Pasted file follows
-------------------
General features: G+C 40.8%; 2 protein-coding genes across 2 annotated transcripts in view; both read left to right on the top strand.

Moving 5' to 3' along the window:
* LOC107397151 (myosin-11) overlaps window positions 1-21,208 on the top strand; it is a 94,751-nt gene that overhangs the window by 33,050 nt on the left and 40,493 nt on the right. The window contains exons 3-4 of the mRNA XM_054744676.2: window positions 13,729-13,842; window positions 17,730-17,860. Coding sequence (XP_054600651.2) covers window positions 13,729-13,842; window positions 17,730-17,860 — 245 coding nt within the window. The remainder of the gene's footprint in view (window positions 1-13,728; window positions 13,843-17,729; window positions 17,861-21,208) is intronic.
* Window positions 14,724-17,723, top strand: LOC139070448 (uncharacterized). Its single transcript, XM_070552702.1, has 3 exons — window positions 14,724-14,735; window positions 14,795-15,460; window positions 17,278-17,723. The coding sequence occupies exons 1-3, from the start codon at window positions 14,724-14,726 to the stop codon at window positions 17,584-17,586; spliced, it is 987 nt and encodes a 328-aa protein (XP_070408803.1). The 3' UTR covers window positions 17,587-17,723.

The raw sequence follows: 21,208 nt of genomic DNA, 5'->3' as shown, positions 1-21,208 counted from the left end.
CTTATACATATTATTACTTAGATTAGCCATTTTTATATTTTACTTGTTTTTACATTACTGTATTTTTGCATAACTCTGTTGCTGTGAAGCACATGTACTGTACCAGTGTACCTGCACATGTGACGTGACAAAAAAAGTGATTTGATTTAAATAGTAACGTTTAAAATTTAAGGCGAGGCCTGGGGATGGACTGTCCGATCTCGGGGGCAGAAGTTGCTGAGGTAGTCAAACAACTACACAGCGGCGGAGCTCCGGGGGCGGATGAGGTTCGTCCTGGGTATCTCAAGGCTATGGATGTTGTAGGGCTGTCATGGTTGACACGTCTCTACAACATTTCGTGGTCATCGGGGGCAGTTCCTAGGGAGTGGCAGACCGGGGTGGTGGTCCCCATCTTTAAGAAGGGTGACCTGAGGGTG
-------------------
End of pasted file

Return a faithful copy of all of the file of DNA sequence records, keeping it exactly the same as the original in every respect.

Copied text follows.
General features: G+C 40.8%; 2 protein-coding genes across 2 annotated transcripts in view; both read left to right on the top strand.

Moving 5' to 3' along the window:
* LOC107397151 (myosin-11) overlaps window positions 1-21,208 on the top strand; it is a 94,751-nt gene that overhangs the window by 33,050 nt on the left and 40,493 nt on the right. The window contains exons 3-4 of the mRNA XM_054744676.2: window positions 13,729-13,842; window positions 17,730-17,860. Coding sequence (XP_054600651.2) covers window positions 13,729-13,842; window positions 17,730-17,860 — 245 coding nt within the window. The remainder of the gene's footprint in view (window positions 1-13,728; window positions 13,843-17,729; window positions 17,861-21,208) is intronic.
* Window positions 14,724-17,723, top strand: LOC139070448 (uncharacterized). Its single transcript, XM_070552702.1, has 3 exons — window positions 14,724-14,735; window positions 14,795-15,460; window positions 17,278-17,723. The coding sequence occupies exons 1-3, from the start codon at window positions 14,724-14,726 to the stop codon at window positions 17,584-17,586; spliced, it is 987 nt and encodes a 328-aa protein (XP_070408803.1). The 3' UTR covers window positions 17,587-17,723.

The raw sequence follows: 21,208 nt of genomic DNA, 5'->3' as shown, positions 1-21,208 counted from the left end.
CTTATACATATTATTACTTAGATTAGCCATTTTTATATTTTACTTGTTTTTACATTACTGTATTTTTGCATAACTCTGTTGCTGTGAAGCACATGTACTGTACCAGTGTACCTGCACATGTGACGTGACAAAAAAAGTGATTTGATTTAAATAGTAACGTTTAAAATTTAAGGCGAGGCCTGGGGATGGACTGTCCGATCTCGGGGGCAGAAGTTGCTGAGGTAGTCAAACAACTACACAGCGGCGGAGCTCCGGGGGCGGATGAGGTTCGTCCTGGGTATCTCAAGGCTATGGATGTTGTAGGGCTGTCATGGTTGACACGTCTCTACAACATTTCGTGGTCATCGGGGGCAGTTCCTAGGGAGTGGCAGACCGGGGTGGTGGTCCCCATCTTTAAGAAGGGTGACCTGAGGGTG